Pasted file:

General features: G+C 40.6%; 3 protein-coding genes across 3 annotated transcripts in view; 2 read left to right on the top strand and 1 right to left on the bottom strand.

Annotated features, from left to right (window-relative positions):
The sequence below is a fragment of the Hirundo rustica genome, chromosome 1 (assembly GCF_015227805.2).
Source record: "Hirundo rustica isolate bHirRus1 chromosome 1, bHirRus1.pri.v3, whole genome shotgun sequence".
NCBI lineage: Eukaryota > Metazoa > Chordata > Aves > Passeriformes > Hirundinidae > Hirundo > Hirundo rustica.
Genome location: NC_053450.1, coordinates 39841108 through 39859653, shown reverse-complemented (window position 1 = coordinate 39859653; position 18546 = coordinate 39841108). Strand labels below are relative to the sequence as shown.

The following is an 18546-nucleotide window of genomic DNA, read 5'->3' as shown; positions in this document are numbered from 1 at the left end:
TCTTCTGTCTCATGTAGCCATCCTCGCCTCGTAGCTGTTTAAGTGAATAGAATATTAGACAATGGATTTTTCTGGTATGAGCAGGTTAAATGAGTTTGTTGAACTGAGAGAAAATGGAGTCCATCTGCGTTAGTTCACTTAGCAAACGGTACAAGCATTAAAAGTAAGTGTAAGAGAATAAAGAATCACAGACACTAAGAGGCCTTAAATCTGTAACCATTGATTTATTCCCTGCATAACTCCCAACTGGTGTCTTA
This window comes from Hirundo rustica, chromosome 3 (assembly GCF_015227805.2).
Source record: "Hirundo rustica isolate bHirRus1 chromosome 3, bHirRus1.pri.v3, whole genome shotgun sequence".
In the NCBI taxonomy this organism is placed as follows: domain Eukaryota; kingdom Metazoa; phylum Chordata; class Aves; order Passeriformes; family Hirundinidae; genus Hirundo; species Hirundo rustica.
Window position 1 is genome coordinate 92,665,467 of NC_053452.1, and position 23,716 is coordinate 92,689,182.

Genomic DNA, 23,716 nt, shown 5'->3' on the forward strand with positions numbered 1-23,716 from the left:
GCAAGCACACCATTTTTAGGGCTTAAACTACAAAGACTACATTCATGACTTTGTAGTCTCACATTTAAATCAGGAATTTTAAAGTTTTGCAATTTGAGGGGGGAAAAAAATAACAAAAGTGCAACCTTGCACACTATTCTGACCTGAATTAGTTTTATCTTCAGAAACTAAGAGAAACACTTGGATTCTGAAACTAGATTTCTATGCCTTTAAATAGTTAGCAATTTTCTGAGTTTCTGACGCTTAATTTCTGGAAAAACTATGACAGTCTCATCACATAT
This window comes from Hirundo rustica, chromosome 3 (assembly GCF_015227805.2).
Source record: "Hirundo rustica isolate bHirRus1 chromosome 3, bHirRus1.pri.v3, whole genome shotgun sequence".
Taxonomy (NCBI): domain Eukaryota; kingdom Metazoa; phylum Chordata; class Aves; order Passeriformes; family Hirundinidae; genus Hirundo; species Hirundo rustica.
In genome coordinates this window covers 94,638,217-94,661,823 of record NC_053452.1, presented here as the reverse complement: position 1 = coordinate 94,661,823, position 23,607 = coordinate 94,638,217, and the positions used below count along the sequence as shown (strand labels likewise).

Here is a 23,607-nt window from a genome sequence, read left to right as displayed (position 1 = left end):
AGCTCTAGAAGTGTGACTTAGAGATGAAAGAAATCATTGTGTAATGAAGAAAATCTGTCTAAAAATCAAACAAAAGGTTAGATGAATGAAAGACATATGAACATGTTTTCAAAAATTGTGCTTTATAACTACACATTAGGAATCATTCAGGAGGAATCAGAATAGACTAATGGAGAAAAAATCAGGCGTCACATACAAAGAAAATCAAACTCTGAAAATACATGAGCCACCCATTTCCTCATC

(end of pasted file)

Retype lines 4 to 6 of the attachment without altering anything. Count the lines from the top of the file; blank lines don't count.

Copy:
Source record: "Hirundo rustica isolate bHirRus1 chromosome 1, bHirRus1.pri.v3, whole genome shotgun sequence".
NCBI lineage: Eukaryota > Metazoa > Chordata > Aves > Passeriformes > Hirundinidae > Hirundo > Hirundo rustica.
Genome location: NC_053450.1, coordinates 39841108 through 39859653, shown reverse-complemented (window position 1 = coordinate 39859653; position 18546 = coordinate 39841108). Strand labels below are relative to the sequence as shown.